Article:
Ready or not: Pumpkin-spice-everything is back.
U.S. retail sales of pumpkin-flavored products bibbidi-bobbidi-boomed to $803 million* for the 52-week period through July 2023 – up nearly 15% from the prior year, according to NielsenIQ.
Starbucks’ signature “PSL” pumpkin spice latte celebrates its 20-year anniversary on the menu with more than 600 million cups sold* — though many consumers prefer their drinks on ice. The coffee giant said in its earnings call earlier this month that cold beverages made up around 75% of U.S. drink sales.
Love or leave the long lineups of autumn-inspired sweets, treats, and eats (pumpkin Twinkies,* anyone?), consumers’ hunger for the gourd-geous “fruit”* continues to grow.
— The Editors
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Someone call security: According to new analysis, by 2033 Americans could face a cut of more than $17,000 per year* to their expected Social Security benefits. The nonpartisan Committee for a Responsible Federal Budget projects the Old Age and Survivors Insurance (OASI) Trust Fund could be depleted in “about a decade,” potentially trimming the annual payments of 70 million retirees, dependents, and survivors by 23%. Lawmakers are proposing several ideas to fix Social Security in the future, including raising full retirement from 67 to possibly 70. In the meantime, review and fine-tune your retirement income strategy (and we’re here to help you with that).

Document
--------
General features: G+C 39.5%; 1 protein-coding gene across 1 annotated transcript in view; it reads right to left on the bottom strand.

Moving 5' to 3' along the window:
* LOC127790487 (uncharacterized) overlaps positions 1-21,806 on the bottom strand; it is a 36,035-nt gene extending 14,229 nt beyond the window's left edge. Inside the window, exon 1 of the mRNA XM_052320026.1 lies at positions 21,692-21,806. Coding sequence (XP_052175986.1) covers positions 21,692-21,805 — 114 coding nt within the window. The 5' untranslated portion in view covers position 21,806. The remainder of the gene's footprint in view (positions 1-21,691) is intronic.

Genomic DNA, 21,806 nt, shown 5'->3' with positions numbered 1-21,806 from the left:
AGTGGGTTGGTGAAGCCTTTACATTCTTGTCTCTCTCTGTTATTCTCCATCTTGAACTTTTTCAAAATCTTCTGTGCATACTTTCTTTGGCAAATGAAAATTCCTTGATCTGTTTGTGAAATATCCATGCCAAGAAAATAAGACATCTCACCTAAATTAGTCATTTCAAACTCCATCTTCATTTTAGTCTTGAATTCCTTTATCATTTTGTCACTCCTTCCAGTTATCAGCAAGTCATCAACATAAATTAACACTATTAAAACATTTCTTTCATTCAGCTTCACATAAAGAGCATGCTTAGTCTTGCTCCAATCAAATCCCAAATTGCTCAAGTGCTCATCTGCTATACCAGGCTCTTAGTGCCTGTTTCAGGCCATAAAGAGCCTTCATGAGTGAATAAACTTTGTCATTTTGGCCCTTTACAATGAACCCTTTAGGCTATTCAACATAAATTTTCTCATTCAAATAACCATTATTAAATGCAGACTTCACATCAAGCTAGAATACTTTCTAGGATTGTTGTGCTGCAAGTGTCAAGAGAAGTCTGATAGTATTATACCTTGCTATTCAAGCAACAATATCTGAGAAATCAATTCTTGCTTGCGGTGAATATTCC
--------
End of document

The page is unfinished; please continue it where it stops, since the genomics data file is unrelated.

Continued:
Something to write home about: It’s not quite time for haunted houses, but mortgage rates are getting spookier. The average 30-year fixed mortgage now comes with an interest rate in the neighborhood of 7.20%,* the highest mark since 2001. As a result, applications for mortgages have gone in the basement, plummeting to their lowest levels since 1995. If you’re on the hunt for a new home, now may be a good time to consider options like a mortgage buydown, which can lower your interest rate for the first few years in exchange for an upfront fee.
Reaching a tipping point: Call it gratitude with attitude. A recent survey revealed two-thirds of Americans have a negative view of tipping,* especially when it comes to digital payment options and card readers that now suggest gratuity between 15% and 35% for each transaction. While leaving 20% on a tab is still the norm at standard sit-down restaurants, the “tip fatigue” trend has impacted quick-bite eateries the most, as gratuities from guests have fallen to a five-year low of 16.7% in 2023. It’s no wonder that more than half of Americans (54%) are unsure about tipping etiquette.
Let’s ‘pump’ the brakes: We asked, you answered, and 37% of respondents would put the “me” in retirement and immediately hang ‘em up if they won the lottery. Meanwhile, 23% would pay off debt, followed by buying a dream home (14%) and taking a trip around the world (11%). Other kind souls said they would give back to families and friends in need or open an animal rescue.
Now we want to know … how do you like your cup of joe?
- Extra pumpkin, extra hot, extra shot
- Black coffee (no milk, no pumpkin, no nothing)